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Educational Policy and Accreditation Standards (EPAS)
Social Work Competencies
The nine Social Work Competencies are listed below. Programs may
add competencies that are consistent with their mission and goals
and respond to their context. Each competency describes the knowledge, values, skills, and cognitive and affective processes that comprise
the competency at the generalist level of practice, followed by a set of
practice behaviors that integrate these components. Practice behaviors represent
observable components of the competencies, while the preceding statements represent the underlying content and processes that inform the behaviors.
Competency 1–Demonstrate Ethical and Professional Behavior
Social workers understand the value base of the profession and its ethical standards, as well as relevant laws and regulations that may impact practice at the
micro and macro levels. Social workers understand frameworks of ethical decisionmaking and how to apply principles of critical thinking to those frameworks in
practice, research, and policy arenas. Social workers recognize personal values and
the distinction between personal and professional values. They also understand
how their personal experiences and affective reactions influence their professional
judgment and behavior. Social workers understand the profession’s history, its mission, and the roles and responsibilities of the profession. Social workers recognize
the importance of life-long learning and are committed to continually updating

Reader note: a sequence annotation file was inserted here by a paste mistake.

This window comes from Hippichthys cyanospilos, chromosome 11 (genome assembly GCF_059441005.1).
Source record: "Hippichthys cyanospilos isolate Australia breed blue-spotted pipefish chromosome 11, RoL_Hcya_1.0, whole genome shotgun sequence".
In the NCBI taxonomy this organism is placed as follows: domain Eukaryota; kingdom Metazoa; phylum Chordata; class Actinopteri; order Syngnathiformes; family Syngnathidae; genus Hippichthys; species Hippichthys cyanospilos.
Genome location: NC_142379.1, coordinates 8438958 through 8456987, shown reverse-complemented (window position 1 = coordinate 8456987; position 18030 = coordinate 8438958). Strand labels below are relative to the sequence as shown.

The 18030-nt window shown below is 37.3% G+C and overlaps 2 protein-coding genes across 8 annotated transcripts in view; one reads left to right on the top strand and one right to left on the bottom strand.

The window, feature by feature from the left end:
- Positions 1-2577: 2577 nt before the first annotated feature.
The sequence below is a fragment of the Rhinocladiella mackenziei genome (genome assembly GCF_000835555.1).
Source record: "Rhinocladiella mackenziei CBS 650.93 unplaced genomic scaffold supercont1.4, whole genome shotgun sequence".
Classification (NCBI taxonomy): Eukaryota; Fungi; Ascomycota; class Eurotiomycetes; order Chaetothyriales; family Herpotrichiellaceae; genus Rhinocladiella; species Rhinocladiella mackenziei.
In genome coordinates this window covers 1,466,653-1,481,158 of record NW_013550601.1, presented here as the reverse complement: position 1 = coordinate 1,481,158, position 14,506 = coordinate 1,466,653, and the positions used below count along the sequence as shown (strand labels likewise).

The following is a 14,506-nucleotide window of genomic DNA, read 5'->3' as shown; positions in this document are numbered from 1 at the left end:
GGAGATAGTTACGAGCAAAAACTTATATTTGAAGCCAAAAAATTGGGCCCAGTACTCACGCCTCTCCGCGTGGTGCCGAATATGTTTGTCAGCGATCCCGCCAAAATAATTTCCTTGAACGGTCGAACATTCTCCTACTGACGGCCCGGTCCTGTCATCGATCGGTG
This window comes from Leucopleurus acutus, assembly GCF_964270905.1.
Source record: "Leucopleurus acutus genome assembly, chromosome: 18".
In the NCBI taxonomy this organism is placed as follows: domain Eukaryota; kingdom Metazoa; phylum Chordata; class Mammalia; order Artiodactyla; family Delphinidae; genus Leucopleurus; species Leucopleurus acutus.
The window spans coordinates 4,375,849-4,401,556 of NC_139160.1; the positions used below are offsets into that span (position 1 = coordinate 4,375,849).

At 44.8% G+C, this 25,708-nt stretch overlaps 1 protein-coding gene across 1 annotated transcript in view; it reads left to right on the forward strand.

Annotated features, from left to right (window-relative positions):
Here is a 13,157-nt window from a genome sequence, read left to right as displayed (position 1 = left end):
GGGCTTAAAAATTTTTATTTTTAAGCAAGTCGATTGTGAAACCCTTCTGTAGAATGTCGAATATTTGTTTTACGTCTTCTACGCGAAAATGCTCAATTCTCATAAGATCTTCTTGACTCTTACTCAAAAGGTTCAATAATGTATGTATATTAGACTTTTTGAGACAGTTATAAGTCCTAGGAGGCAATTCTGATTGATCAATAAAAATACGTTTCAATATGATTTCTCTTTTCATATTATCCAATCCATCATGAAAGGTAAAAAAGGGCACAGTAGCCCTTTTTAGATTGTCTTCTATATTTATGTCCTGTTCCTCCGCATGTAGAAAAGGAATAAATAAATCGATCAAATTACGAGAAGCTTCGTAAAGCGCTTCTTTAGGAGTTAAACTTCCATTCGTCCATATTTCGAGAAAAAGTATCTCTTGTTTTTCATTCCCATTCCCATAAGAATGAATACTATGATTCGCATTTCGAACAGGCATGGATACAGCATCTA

their skills to ensure they are relevant and effective. Social workers also understand emerging forms of technology and the ethical use of technology in social
work practice. Social workers:
1a. make ethical decisions by applying the standards of the NASW Code of
Ethics, relevant laws and regulations, models for ethical decision-making,
ethical conduct of research, and additional codes of ethics as appropriate to
context;
1b. use reflection and self-regulation to manage personal values and maintain professionalism in practice situations;
1c. demonstrate professional demeanor in behavior; appearance; and oral, written,
and electronic communication;
1d. use technology ethically and appropriately to facilitate practice outcomes; and
1e. use supervision and consultation to guide professional judgment and behavior.
Competency 2–Engage Diversity and Difference in Practice
Social workers understand how diversity and difference characterize and shape the
human experience and are critical to the formation of identity. The dimensions of